The Consent Declaration Process

Prior to Health Research Regulations, there was no mechanism in Irish law to address a situation where consent can not be obtained from a data subject, for health research. Previously some Research Ethics Committees (RECs) may have granted consent waivers. However, those waivers had no legal standing. The requirements in the Regulations to establish a lawful consent declaration process is a clear indication of just how rigorous the consent declaration process has to be to be lawful.

The new statutory mechanism set out in the Health Research Regulations allows for use of personal data for health research that is of high public importance, and where obtaining consent from the data subject is not possible.

It is not mandatory to apply to the HRCDC. The onus is on the data controller to decide whether an application to seek a declaration is required for health research project. The data controller should carefully assess whether or not they are likely to meet the criteria and conditions set out in the Health Research Regulations.

The HRCDC is not there as an alternative to seeking consent. The HRCDC will need strong evidence to support a claim that obtaining consent is not possible. For that reason, the Committee should never be the first option. It is the last. All decisions are made independently by the HRCDC. All appeals will be made to another equally independent panel (appointed by the Minister).

Further, the Committee is not intended to take over the functions of Research Ethics Committees. RECs play a separate, distinct and important role in the health research process.

There are three situations where applications maybe submitted to the HRCDC in order to seek a consent declaration:

  • New Research‘ that has commenced on or after August 8th, 2018 – The research project is outside the scope of the existing consent (Regulation 5).
  • Current Research‘ that has commenced prior to August 8th, 2018 – The existing consent was obtained under the requirement of previous EU Data Protection Directive and the Data Protection Acts 1988 & 2003 (Regulation 6(4)(b)).
  • Current Research‘ that has commenced prior to August 8th, 2018 – No consent was ever obtained (Regulation 6(4)(a).

Through the application process, the applicant should to make a compelling case, with accompanying documentation, to enable the HRCDC to made its decision regarding a consent declaration.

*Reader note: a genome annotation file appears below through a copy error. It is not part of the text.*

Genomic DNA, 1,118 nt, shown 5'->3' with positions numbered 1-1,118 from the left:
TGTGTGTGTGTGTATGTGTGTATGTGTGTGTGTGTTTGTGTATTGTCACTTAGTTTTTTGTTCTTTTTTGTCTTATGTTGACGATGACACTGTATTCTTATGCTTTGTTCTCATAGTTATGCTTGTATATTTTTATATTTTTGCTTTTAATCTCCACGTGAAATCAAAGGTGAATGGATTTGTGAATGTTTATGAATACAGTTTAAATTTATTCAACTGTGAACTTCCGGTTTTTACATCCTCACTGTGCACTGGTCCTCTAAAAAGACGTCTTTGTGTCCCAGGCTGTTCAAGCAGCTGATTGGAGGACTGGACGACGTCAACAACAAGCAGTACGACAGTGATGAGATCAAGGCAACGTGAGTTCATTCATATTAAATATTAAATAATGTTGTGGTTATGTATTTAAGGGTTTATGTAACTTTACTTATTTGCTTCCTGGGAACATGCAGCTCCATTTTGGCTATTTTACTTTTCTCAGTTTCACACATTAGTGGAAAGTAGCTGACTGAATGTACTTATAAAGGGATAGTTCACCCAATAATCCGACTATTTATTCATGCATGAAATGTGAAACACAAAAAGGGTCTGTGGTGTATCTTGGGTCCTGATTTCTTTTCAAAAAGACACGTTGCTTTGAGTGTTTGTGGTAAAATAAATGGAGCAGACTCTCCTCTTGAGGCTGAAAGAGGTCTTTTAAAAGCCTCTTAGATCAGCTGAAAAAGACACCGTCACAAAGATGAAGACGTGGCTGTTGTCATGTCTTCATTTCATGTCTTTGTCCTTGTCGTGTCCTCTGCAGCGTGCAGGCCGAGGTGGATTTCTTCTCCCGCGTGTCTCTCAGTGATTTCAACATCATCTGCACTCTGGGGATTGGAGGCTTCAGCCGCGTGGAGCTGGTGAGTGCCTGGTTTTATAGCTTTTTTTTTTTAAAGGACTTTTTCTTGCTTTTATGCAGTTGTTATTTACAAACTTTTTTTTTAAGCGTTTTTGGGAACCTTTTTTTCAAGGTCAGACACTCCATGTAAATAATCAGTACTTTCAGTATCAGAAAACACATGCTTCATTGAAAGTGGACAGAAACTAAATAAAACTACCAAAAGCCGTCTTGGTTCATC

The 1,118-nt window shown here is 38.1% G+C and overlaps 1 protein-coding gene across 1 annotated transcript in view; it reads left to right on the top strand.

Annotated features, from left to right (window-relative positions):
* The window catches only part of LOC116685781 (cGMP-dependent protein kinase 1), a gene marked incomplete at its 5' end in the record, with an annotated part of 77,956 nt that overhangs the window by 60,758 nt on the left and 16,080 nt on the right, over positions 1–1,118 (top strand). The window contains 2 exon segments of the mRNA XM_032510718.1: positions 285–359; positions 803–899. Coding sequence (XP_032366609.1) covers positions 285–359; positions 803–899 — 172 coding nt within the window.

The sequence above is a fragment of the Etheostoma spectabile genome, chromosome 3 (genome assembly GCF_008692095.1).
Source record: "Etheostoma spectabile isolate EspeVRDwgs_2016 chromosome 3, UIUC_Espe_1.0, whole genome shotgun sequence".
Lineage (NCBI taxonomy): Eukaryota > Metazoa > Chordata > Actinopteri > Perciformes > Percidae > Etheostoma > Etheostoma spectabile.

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Decision Tree

The HRB has developed the following decision tree to help researchers assess:

  • Whether they might be eligible to submit an application to the Health Research Consent Declaration Committee to obtain a consent declaration, and
  • Whether such an application should be made under the transitional arrangements or as a new research project.

This decision tree also outlines a number of important preliminary steps that must be completed by researchers prior to the submission of any application to the Health Research Consent Declaration Committee.

However, we strongly recommend that you also contact your institution’s DPO in order to get specific advice.

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Frequently Asked Questions

What is a consent declaration?

consent declaration is a declaration made by the Health Research Consent Declaration Committee that the explicit consent of the data subject is not required.

Who grants a consent declaration?

The Health Research Consent Declaration Committee, once established, will have the authority to grant a consent declaration.

I have a consent waiver from my REC, is this the same as a consent declaration under the Health Research Regulations 2018?

No. A consent waiver issued by a Research Ethics Committee under the HSE’s National Consent Policy 2017 is not the same as a consent declaration granted under the Health Research Regulations 2018.

Consent waivers do not have, and never had, any legal standing in the context of the previous Data Protection Directive nor in the context of GDPR and the new Health Research Regulations 2018.

Is there a transitional period?

The EU Council and EU Parliament signed off on the GDPR in April 2016 with a two year period before it became effective on 25 May 2018.  That was the transition period for preparing for GDPR compliance.

During that period, health researchers should have made sure that the processing of personal data for health research that was ongoing after 25 May (whether it was commenced before or after that date) was in line with the GDPR.

In the context of the Health Research Regulations 2018, an additional transitional period (up to 30 April 2019) was incorporated to allow health research involving the use of personal data that was ongoing on 8 August 2018 become compliant with the requirements of GDPR and the new Regulations.